Roger Schlesinger

I remember as a high school student, once in a while, actually more than once in a while, waiting until the night before an exam to begin studying. By that time, it was too late to read the book, so I used Cliff Notes. I got the gist of the story, but there was plenty of material in the book I missed entirely, never having read it.

Is this so different from our “quick to judgment” Congress voting on healthcare bills without ever having read them? We seem to be on the verge of spending a small - - well actually an enormous - - fortune; and I for one would like someone actually to read it before it is passed. Call me old-fashioned, but if I were being asked to authorize the expenditure of a whole lot of money on something, I would want to make damn sure it was in the interest of the people I represent. Our legislators have a different idea; they listen to sound bytes rather than reading the bills because (and I am not clever enough to make this up) the bills are too long and take too much time to read. Wow! That is amazing when you consider that is what they are paid to do.

Arguing with Idiots By Glenn Beck

Remember when we referred to these elected officials as public servants? Well, I dub them “caskless water bearers.” Like those who would attempt to carry water without a vessel, they are totally ill-equipped to pass judgment on healthcare bills since they haven’t read them. Of this I am sure: the legislators can read and can tell time. I suggest we write to our legislators and insist, as we’ve done with our children all these years, that they do their homework and don't turn on the television until it is completely finished.

Of course if they actually read what they are about to vote into law, they might find out that the sound bytes they have heard and parroted don’t accurately reflect what is in the bills. (I normally would say the sound bytes don't hold water, but that's what I said about the legislators). Ignorance is bliss to these folks.

Meanwhile, back at the hacienda blanca, skullduggery is the order of the day. First, President Obama is calling on Congress to make $250 payments to 50 million seniors, ostensibly to offset the lack of a cost of living increase in social security this year. Its real purpose, of course, is to keep seniors from noticing that Medicare is about to be sabotaged. Second, the administration wants to take roughly $250 billion out of health-care reform - - for Medicare payments to doctors - - and spend it in a separate bill. This makes the Obamacare appear less expensive, but the net impact on the federal budget is precisely the same. They’re hoping we simpletons won’t notice.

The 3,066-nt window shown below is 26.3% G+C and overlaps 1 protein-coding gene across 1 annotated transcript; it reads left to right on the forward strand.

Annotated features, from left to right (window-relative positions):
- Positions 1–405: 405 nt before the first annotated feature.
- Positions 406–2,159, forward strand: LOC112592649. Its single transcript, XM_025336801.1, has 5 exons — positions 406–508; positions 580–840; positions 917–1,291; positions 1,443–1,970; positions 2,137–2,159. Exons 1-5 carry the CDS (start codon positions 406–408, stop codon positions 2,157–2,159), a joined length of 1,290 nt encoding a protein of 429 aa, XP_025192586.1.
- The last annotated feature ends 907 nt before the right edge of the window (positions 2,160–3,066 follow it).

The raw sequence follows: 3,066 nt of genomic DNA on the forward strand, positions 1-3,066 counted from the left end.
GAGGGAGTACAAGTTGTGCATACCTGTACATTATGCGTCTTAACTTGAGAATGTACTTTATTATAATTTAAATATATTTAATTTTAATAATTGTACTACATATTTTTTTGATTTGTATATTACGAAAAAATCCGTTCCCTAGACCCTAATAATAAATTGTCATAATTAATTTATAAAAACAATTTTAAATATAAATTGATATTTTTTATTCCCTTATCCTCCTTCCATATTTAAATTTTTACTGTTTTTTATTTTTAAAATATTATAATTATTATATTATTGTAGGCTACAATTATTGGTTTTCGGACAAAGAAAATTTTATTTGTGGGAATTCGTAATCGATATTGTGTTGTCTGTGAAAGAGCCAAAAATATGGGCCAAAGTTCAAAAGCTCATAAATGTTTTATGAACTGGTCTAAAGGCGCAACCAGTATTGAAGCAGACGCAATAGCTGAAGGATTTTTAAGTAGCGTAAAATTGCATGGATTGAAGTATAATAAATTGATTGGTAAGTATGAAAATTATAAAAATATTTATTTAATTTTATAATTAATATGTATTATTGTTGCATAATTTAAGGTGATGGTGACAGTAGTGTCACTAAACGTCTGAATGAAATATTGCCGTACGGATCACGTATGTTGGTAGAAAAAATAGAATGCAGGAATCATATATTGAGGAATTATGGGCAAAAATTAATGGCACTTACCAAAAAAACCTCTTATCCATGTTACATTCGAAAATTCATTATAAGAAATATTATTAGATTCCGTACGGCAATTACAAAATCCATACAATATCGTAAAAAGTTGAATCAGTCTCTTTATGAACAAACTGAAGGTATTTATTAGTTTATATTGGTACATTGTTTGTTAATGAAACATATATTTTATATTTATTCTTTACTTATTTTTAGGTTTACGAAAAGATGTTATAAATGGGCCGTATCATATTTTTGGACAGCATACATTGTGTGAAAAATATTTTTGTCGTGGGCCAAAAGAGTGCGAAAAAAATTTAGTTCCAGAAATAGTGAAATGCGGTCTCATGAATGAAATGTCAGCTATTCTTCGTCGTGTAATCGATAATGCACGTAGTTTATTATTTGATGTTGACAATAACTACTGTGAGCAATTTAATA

Has anyone else figured out that healthcare “reform” has nothing to do with health and everything to do with control of the masses (us)? Obamacare will give the government control over 20% of the GDP and 100% of our bodies.

Now is the time to revert to our English roots and call for a vote-of-confidence in this administration. An up or down vote, so to speak. They stay or they go! Boy, would that save time and money.

I guess I have to wake up and realize that isn't going to happen. But since the summer of tea parties and town hall meetings (aptly named), I have begun to believe that this country could return to the concept of government of the people and for the people. We can jumpstart the process by contacting our senators and representatives and insisting not only that they not only read the health care bills but also that they issue a synopsis of each version - - what it says, what it means and, most important, what it costs. Do you think this will get the legislators to read the bills? Personally, I don't think so; but perhaps one of their staff will skim them and jot down the highlights. And that’s a step towards making them more accountable.

The smartest business man I ever met told me that if you want to know what is really going on in a company, read the annual report but concentrate on the footnotes. That is where the "rubber meets the road." While they read (or don’t read) the bill, I’ll be concentrating on the footnotes. How about you?


Roger Schlesinger

Roger Schlesinger's Mortgage Minute is heard on hundreds of radio stations and daily on the Hugh Hewitt radio show and Michael Medved shows. Roger interacts with his hosts and explores the complicated financial markets in order to enlighten his listeners and direct them along their own unique road to financial freedom.